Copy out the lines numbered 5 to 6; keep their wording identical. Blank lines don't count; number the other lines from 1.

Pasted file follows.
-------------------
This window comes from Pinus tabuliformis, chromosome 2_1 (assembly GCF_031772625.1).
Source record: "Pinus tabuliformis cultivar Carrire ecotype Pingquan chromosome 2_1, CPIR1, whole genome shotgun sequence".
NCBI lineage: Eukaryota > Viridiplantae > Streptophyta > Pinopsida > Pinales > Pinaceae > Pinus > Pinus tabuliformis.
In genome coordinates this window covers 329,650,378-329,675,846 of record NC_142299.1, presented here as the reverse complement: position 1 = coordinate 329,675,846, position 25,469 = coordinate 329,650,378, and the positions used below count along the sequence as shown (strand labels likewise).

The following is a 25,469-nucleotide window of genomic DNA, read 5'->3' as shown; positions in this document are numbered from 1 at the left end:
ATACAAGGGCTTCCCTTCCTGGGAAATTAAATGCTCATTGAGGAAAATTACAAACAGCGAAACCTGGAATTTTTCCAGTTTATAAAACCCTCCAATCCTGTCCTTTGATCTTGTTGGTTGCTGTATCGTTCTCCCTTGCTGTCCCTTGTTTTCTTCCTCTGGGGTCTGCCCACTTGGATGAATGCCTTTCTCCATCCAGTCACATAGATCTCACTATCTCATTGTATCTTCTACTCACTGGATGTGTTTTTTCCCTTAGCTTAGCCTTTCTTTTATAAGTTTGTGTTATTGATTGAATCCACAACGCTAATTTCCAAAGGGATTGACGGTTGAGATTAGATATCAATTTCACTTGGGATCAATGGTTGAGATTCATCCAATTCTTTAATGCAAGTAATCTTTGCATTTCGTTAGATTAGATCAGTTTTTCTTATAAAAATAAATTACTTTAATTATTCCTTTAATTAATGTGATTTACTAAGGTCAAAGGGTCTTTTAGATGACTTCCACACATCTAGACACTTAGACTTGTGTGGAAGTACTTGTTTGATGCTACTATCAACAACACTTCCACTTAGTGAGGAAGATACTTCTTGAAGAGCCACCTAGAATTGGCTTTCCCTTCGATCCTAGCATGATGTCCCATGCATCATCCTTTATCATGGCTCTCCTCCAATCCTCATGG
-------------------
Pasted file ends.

The following is a 25,469-nucleotide window of genomic DNA, read 5'->3' as shown; positions in this document are numbered from 1 at the left end:
ATACAAGGGCTTCCCTTCCTGGGAAATTAAATGCTCATTGAGGAAAATTACAAACAGCGAAACCTGGAATTTTTCCAGTTTATAAAACCCTCCAATCCTGTCCTTTGATCTTGTTGGTTGCTGTATCGTTCTCCCTTGCTGTCCCTTGTTTTCTTCCTCTGGGGTCTGCCCACTTGGATGAATGCCTTTCTCCATCCAGTCACATAGATCTCACTATCTCATTGTATCTTCTACTCACTGGATGTGTTTTTTCCCTTAGCTTAGCCTTTCTTTTATAAGTTTGTGTTATTGATTGAATCCACAACGCTAATTTCCAAAGGGATTGACGGTTGAGATTAGATATCAATTTCACTTGGGATCAATGGTTGAGATTCATCCAATTCTTTAATGCAAGTAATCTTTGCATTTCGTTAGATTAGATCAGTTTTTCTTATAAAAATAAATTACTTTAATTATTCCTTTAATTAATGTGATTTACTAAGGTCAAAGGGTCTTTTAGATGACTTCCACACATCTAGACACTTAGACTTGTGTGGAAGTACTTGTTTGATGCTACTATCAACAACACTTCCACTTAGTGAGGAAGATACTTCTTGAAGAGCCACCTAGAATTGGCTTTCCCTTCGATCCTAGCATGATGTCCCATGCATCATCCTTTATCATGGCTCTCCTCCAATCCTCATGG